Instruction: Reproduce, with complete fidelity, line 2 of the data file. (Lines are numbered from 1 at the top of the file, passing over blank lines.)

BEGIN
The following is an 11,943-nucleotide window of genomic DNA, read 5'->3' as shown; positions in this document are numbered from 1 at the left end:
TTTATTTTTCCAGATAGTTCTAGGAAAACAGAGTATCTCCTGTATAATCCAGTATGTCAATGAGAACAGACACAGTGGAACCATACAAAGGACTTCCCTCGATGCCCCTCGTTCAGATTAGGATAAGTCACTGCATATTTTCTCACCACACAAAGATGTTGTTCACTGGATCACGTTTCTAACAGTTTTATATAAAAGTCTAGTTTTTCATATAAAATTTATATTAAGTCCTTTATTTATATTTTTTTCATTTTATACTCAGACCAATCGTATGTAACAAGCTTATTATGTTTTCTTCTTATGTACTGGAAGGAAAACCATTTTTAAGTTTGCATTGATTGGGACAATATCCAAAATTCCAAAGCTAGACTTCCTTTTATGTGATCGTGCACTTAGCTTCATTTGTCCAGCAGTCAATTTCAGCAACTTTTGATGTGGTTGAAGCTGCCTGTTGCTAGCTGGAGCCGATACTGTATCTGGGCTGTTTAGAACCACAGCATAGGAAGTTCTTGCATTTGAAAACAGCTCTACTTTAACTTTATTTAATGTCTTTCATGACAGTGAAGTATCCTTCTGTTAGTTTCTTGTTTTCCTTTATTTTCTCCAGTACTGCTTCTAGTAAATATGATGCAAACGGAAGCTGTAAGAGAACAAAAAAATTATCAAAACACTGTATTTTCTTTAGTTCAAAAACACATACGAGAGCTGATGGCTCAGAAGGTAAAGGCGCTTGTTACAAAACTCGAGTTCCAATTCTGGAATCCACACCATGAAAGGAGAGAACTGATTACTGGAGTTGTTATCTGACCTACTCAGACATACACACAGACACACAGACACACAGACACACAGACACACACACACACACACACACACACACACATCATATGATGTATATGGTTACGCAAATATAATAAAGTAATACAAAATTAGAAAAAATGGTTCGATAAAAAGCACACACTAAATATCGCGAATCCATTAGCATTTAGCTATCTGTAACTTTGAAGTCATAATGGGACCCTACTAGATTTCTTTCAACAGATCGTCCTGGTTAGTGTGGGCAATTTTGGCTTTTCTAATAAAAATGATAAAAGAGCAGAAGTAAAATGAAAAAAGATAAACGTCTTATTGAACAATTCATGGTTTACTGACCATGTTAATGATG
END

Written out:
TTTATTTTTCCAGATAGTTCTAGGAAAACAGAGTATCTCCTGTATAATCCAGTATGTCAATGAGAACAGACACAGTGGAACCATACAAAGGACTTCCCTCGATGCCCCTCGTTCAGATTAGGATAAGTCACTGCATATTTTCTCACCACACAAAGATGTTGTTCACTGGATCACGTTTCTAACAGTTTTATATAAAAGTCTAGTTTTTCATATAAAATTTATATTAAGTCCTTTATTTATATTTTTTTCATTTTATACTCAGACCAATCGTATGTAACAAGCTTATTATGTTTTCTTCTTATGTACTGGAAGGAAAACCATTTTTAAGTTTGCATTGATTGGGACAATATCCAAAATTCCAAAGCTAGACTTCCTTTTATGTGATCGTGCACTTAGCTTCATTTGTCCAGCAGTCAATTTCAGCAACTTTTGATGTGGTTGAAGCTGCCTGTTGCTAGCTGGAGCCGATACTGTATCTGGGCTGTTTAGAACCACAGCATAGGAAGTTCTTGCATTTGAAAACAGCTCTACTTTAACTTTATTTAATGTCTTTCATGACAGTGAAGTATCCTTCTGTTAGTTTCTTGTTTTCCTTTATTTTCTCCAGTACTGCTTCTAGTAAATATGATGCAAACGGAAGCTGTAAGAGAACAAAAAAATTATCAAAACACTGTATTTTCTTTAGTTCAAAAACACATACGAGAGCTGATGGCTCAGAAGGTAAAGGCGCTTGTTACAAAACTCGAGTTCCAATTCTGGAATCCACACCATGAAAGGAGAGAACTGATTACTGGAGTTGTTATCTGACCTACTCAGACATACACACAGACACACAGACACACAGACACACAGACACACACACACACACACACACACACACACATCATATGATGTATATGGTTACGCAAATATAATAAAGTAATACAAAATTAGAAAAAATGGTTCGATAAAAAGCACACACTAAATATCGCGAATCCATTAGCATTTAGCTATCTGTAACTTTGAAGTCATAATGGGACCCTACTAGATTTCTTTCAACAGATCGTCCTGGTTAGTGTGGGCAATTTTGGCTTTTCTAATAAAAATGATAAAAGAGCAGAAGTAAAATGAAAAAAGATAAACGTCTTATTGAACAATTCATGGTTTACTGACCATGTTAATGATG